[00:44:19] MD: Sharks, they’re animals. They have like a one-track mind, so to speak. They’re not going to act out of line. They’re very easy to read. So, if you see a pregnant Tiger Shark, and she’s arching her back, and have been so down, she’s probably unhappy. You’re in her territory, just back off and keep your eyes on her. It’s very simple. But humans are so much more complex, so I find them a lot harder to manage.
[00:44:48] BS: Mareike, if you met someone who was considering becoming an ecologist, but they were unsure about their path, what would you say to them?
[00:44:58] MD: I would say just do it. Because no matter where you’re from, or your gender, or I’ve seen marine researchers who love sharks or seals or dolphins or even tiny fish in the ocean, just do it. Because definitely, if you have the passion for it, it sounds to me like it’s your calling, and you need it. And the first thing, of course, would be to, yeah, you’re probably going to get a degree in the field, you’re going to specialize in marine ecology or marine biology. And I would say like, just fully unashamedly, go for it, because there’s so many specializations. And I think if that’s what you’re here, you want to do trust the process, and go for it. Because that’s something that had been blocking me. I think it has maybe to do with the birth country I’m from.
So, I was born and raised in Germany and Germans are extremely careful. And I think Americans are familiar with the expression German angst, where like, they kind of refer to like Germans over careful. And when I voiced early on, it’s like, “I want to be marine biologist.” My teachers and my career advisors and my parents were kind of like, “Are you insane? You’re never going to have a job. And you’re never going to make any money. Is there something else you like?” And I was, like, deterred, they very much from pulling this pass. And then the first degree I studied was not marine biology. I studied communications, because they were like, “Oh, isn’t this something you also like? You’re very extroverted, and you’re good writer. So, you should just do this.”
But I wasn’t really happy and then always that kind of came back to it, I was working in an advertising agency and what was I doing in this advertising agency? I was on the NGO team, and I was doing the campaigns for WWF, Germany, and then eventually, I kind of slammed my fists on the table, like, “This is bullshit.” I like ended up anyways, where I wanted to be, and I just knew I wanted to be a scientist, and I wanted to be closer to it. And then I changed my undergrad degree to include some like environmental management courses. And then I did a graduate degree in environmental management, and eventually did a PhD and like full on heart sciences.
So, I think if that’s your path, that’s going to happen anyways. Don’t be deterred from it. But one thing is, how the dots often connect once we’re looking backward. So, I pick up these other skills alongside, was what I was doing. For me, it was communication, so I knew a lot about writing, professional writing, and knew a bit about content management, media production, and so on, and those go really well together. Because I think there’s not so much space anymore for maybe a scientist who’s nothing but a scientist, and who’s like a taxonomist, or something like that. Maybe there isn’t so much space. But if you have someone who’s very passionate about sharks, or about any other scientific subject that they also have other skills they can combine it with, then I think you will definitely make your way in the world. Follow your passion. Look for your talents. And yeah, for me, it was always like, yeah, I want to do what I love, but also like, what can I give back to the world or to the system? And for me, I think it was very much that I wanted to communicate to people how much I love sharks and how wonderful I think sharks are.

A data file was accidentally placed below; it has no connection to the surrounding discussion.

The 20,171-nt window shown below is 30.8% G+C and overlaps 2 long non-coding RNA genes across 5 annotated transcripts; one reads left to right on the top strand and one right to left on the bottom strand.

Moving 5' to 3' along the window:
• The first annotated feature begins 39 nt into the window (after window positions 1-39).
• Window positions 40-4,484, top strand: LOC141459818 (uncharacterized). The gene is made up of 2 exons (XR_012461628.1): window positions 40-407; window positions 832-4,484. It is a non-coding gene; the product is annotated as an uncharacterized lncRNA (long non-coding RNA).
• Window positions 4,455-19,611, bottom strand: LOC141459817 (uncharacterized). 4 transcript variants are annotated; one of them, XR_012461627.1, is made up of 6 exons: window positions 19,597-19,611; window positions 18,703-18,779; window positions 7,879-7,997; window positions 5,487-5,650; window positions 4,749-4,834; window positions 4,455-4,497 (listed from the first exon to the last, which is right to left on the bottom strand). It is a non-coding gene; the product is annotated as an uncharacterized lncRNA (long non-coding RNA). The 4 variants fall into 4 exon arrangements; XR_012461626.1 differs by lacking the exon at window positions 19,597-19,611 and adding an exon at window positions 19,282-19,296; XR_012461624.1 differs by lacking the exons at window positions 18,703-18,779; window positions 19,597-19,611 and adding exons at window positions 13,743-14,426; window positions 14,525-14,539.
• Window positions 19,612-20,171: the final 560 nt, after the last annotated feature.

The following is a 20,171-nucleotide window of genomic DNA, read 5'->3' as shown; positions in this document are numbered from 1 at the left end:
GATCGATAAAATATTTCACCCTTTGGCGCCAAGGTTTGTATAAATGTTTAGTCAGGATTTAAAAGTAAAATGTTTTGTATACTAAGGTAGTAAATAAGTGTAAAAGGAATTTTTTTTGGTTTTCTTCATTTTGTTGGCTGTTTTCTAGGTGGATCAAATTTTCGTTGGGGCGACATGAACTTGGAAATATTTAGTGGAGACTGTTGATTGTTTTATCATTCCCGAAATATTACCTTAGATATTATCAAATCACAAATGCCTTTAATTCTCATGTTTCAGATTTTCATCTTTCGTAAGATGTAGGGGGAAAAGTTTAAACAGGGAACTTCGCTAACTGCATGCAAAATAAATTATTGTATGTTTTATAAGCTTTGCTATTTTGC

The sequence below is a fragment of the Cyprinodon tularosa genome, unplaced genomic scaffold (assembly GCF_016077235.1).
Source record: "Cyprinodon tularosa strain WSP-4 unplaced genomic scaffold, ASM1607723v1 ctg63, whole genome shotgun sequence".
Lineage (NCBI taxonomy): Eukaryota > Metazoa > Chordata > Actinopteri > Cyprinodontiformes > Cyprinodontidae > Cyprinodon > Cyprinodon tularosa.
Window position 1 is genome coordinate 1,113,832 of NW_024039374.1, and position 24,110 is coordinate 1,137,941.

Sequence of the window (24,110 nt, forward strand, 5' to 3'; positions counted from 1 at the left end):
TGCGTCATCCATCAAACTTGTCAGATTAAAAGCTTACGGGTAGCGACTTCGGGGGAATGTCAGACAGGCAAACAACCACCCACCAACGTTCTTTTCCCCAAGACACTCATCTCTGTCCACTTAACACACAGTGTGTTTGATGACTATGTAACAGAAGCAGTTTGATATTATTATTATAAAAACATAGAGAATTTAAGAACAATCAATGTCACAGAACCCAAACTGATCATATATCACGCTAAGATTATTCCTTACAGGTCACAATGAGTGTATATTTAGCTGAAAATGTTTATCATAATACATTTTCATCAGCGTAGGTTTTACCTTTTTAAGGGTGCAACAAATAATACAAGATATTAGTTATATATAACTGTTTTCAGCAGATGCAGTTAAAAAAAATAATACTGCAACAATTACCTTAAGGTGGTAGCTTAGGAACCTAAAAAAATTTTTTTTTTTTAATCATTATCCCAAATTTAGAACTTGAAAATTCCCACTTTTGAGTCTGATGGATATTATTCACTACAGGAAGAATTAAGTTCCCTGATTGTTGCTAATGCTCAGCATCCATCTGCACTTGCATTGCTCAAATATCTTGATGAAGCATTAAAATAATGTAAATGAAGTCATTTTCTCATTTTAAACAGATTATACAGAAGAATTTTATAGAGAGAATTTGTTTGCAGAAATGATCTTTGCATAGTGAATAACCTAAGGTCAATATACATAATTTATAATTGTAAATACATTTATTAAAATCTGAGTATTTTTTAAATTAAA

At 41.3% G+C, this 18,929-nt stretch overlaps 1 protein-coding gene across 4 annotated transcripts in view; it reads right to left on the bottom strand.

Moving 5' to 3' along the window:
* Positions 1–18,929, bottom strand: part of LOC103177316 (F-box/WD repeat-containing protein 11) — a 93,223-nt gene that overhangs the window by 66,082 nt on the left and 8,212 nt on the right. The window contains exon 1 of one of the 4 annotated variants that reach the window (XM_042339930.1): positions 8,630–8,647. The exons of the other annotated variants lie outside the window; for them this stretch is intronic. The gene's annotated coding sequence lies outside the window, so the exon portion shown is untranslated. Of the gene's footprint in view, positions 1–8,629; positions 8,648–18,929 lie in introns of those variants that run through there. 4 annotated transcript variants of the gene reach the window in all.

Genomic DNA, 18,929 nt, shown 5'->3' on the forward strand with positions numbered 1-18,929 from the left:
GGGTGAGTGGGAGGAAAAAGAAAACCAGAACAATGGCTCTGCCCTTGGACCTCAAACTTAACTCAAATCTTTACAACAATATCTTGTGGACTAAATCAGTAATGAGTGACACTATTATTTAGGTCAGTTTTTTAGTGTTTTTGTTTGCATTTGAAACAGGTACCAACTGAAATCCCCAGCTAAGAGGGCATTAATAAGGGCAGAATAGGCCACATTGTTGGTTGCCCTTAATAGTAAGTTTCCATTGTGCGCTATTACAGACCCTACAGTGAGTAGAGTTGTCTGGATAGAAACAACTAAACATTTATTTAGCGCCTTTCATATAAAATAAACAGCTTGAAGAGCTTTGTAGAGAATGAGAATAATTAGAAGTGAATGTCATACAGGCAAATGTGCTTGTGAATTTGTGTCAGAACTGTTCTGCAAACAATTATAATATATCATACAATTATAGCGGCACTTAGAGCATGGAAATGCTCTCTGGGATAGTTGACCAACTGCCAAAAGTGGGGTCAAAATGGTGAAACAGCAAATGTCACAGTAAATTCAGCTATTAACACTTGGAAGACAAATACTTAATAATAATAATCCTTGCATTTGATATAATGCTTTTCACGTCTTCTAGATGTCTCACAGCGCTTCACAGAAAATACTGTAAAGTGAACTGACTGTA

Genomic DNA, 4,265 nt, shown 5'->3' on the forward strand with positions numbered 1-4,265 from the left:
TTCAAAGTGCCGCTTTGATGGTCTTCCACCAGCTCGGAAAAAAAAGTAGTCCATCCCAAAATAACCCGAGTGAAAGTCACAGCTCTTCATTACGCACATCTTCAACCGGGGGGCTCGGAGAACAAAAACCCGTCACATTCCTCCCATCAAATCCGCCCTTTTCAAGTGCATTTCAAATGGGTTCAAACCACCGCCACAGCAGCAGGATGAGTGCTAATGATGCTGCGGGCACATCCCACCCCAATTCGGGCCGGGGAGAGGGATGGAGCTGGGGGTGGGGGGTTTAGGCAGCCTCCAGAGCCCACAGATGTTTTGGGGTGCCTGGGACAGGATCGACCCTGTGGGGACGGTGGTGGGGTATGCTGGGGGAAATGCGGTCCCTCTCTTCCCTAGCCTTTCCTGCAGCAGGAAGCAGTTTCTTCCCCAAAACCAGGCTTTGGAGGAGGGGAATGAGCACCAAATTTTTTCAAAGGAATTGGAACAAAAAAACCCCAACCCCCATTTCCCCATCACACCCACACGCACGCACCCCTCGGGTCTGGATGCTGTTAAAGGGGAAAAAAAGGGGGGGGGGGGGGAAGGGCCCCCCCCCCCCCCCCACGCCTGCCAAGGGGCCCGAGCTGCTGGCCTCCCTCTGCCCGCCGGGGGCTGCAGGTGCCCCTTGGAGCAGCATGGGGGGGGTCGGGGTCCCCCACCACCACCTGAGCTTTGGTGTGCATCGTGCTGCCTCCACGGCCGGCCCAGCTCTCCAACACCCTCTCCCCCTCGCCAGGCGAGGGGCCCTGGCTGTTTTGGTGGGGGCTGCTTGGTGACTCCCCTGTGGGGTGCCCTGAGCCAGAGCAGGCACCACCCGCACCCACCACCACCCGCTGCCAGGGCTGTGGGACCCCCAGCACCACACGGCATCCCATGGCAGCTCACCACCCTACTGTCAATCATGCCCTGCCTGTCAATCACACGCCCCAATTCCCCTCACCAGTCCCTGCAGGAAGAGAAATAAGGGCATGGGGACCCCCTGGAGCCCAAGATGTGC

Also, for example, when I became a dive master, very much love the ocean. And I realized other people don’t love the ocean so much not because they hate it, but because they’re a little bit scared. And I was like, okay, maybe I can communicate to them. It’s not scary, or I can show them how they can be more confident and that’s kind of what worked for me.
[00:48:24] BS: Well, it’s great. everything that you’re doing. I love it. And I have learned so much from you during our conversation. Mareike, do you mind just sharing how the listeners can stay in touch with you and find more info?
[00:48:39] MD: Yeah, absolutely. So, I think the easiest is my Instagram. So, if you want to follow me on Instagram, that’s very welcome. I’m actually trying to be more active on Instagram. Because since Shark Week, I realized people start following me that I don’t know. And then I felt like, maybe there’s another way for me I can give to people instead of just having projects right here in Japan or like being in the ocean right here with people. I’m just going to assume you’re going to put the handle on your podcast.
[00:49:08] BS: I will. I’ll have it in the show notes. So, you don’t need to spell it out. And I will say that I’ve greatly enjoyed following your Instagram, so I’m glad that you’re sharing more of those kinds of behind the scenes pictures of what you do with the world. I think that’s great. Thank you so much, Mareike. I really enjoyed our time together today.
[00:49:26] MD: Yeah, thank you.
[END OF EPISODE]
[00:50:05] BS: Hey, thanks for tuning in to Love Your Enthusiasm. Any links and resources mentioned during this episode can be found on loveyourenthusiasm.com. While you’re there, subscribe to get the latest episodes delivered straight to your inbox. And if you want to show your love for the show, I would be very appreciative if you would rate, review, and share on social. Take care and I look forward to hanging out with you next time.